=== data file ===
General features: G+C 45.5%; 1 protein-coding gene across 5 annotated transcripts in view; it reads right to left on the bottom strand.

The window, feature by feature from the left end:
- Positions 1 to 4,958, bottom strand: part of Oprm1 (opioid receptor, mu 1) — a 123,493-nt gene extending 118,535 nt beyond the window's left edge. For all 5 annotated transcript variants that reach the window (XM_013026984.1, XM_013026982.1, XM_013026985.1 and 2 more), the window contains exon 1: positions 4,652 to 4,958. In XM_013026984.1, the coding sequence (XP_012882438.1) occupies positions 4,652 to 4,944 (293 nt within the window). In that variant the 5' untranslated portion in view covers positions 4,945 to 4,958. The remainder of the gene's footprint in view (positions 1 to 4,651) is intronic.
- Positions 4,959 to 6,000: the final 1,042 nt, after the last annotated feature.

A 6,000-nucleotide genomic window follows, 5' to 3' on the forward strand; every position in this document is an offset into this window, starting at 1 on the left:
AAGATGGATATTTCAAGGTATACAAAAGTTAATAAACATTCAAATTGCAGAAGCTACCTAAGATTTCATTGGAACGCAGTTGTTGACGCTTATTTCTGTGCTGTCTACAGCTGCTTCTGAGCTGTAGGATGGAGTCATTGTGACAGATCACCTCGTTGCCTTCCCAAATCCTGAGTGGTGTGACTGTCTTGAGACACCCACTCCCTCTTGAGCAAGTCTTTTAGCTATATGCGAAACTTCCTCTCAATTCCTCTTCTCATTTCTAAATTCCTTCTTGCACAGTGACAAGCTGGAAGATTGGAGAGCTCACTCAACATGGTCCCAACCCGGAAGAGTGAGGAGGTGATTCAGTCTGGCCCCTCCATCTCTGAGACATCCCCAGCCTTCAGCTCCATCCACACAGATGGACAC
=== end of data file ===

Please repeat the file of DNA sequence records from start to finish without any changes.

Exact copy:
General features: G+C 45.5%; 1 protein-coding gene across 5 annotated transcripts in view; it reads right to left on the bottom strand.

The window, feature by feature from the left end:
- Positions 1 to 4,958, bottom strand: part of Oprm1 (opioid receptor, mu 1) — a 123,493-nt gene extending 118,535 nt beyond the window's left edge. For all 5 annotated transcript variants that reach the window (XM_013026984.1, XM_013026982.1, XM_013026985.1 and 2 more), the window contains exon 1: positions 4,652 to 4,958. In XM_013026984.1, the coding sequence (XP_012882438.1) occupies positions 4,652 to 4,944 (293 nt within the window). In that variant the 5' untranslated portion in view covers positions 4,945 to 4,958. The remainder of the gene's footprint in view (positions 1 to 4,651) is intronic.
- Positions 4,959 to 6,000: the final 1,042 nt, after the last annotated feature.

A 6,000-nucleotide genomic window follows, 5' to 3' on the forward strand; every position in this document is an offset into this window, starting at 1 on the left:
AAGATGGATATTTCAAGGTATACAAAAGTTAATAAACATTCAAATTGCAGAAGCTACCTAAGATTTCATTGGAACGCAGTTGTTGACGCTTATTTCTGTGCTGTCTACAGCTGCTTCTGAGCTGTAGGATGGAGTCATTGTGACAGATCACCTCGTTGCCTTCCCAAATCCTGAGTGGTGTGACTGTCTTGAGACACCCACTCCCTCTTGAGCAAGTCTTTTAGCTATATGCGAAACTTCCTCTCAATTCCTCTTCTCATTTCTAAATTCCTTCTTGCACAGTGACAAGCTGGAAGATTGGAGAGCTCACTCAACATGGTCCCAACCCGGAAGAGTGAGGAGGTGATTCAGTCTGGCCCCTCCATCTCTGAGACATCCCCAGCCTTCAGCTCCATCCACACAGATGGACAC